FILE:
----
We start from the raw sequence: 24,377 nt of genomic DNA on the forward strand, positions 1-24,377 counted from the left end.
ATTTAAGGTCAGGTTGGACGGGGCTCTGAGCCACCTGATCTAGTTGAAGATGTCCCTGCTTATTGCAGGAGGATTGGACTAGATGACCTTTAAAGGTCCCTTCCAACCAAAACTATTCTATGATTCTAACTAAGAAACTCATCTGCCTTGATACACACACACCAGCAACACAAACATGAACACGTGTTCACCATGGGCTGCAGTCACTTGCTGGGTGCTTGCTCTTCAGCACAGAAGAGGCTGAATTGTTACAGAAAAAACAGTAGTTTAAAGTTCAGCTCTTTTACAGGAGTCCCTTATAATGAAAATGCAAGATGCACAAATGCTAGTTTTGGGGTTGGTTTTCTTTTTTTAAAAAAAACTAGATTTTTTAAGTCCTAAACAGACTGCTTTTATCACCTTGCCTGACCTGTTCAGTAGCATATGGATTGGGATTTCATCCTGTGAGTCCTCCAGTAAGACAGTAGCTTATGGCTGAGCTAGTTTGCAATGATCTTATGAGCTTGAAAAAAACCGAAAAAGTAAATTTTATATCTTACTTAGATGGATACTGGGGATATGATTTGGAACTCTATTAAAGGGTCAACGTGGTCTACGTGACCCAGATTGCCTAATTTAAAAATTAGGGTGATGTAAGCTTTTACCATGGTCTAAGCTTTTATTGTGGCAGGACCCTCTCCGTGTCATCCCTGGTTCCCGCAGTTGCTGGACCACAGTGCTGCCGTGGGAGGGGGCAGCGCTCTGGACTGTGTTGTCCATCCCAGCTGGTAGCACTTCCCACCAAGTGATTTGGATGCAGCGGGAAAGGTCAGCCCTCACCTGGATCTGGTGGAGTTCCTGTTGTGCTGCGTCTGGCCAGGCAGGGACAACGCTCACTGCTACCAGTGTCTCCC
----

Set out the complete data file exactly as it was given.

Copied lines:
We start from the raw sequence: 24,377 nt of genomic DNA on the forward strand, positions 1-24,377 counted from the left end.
ATTTAAGGTCAGGTTGGACGGGGCTCTGAGCCACCTGATCTAGTTGAAGATGTCCCTGCTTATTGCAGGAGGATTGGACTAGATGACCTTTAAAGGTCCCTTCCAACCAAAACTATTCTATGATTCTAACTAAGAAACTCATCTGCCTTGATACACACACACCAGCAACACAAACATGAACACGTGTTCACCATGGGCTGCAGTCACTTGCTGGGTGCTTGCTCTTCAGCACAGAAGAGGCTGAATTGTTACAGAAAAAACAGTAGTTTAAAGTTCAGCTCTTTTACAGGAGTCCCTTATAATGAAAATGCAAGATGCACAAATGCTAGTTTTGGGGTTGGTTTTCTTTTTTTAAAAAAAACTAGATTTTTTAAGTCCTAAACAGACTGCTTTTATCACCTTGCCTGACCTGTTCAGTAGCATATGGATTGGGATTTCATCCTGTGAGTCCTCCAGTAAGACAGTAGCTTATGGCTGAGCTAGTTTGCAATGATCTTATGAGCTTGAAAAAAACCGAAAAAGTAAATTTTATATCTTACTTAGATGGATACTGGGGATATGATTTGGAACTCTATTAAAGGGTCAACGTGGTCTACGTGACCCAGATTGCCTAATTTAAAAATTAGGGTGATGTAAGCTTTTACCATGGTCTAAGCTTTTATTGTGGCAGGACCCTCTCCGTGTCATCCCTGGTTCCCGCAGTTGCTGGACCACAGTGCTGCCGTGGGAGGGGGCAGCGCTCTGGACTGTGTTGTCCATCCCAGCTGGTAGCACTTCCCACCAAGTGATTTGGATGCAGCGGGAAAGGTCAGCCCTCACCTGGATCTGGTGGAGTTCCTGTTGTGCTGCGTCTGGCCAGGCAGGGACAACGCTCACTGCTACCAGTGTCTCCC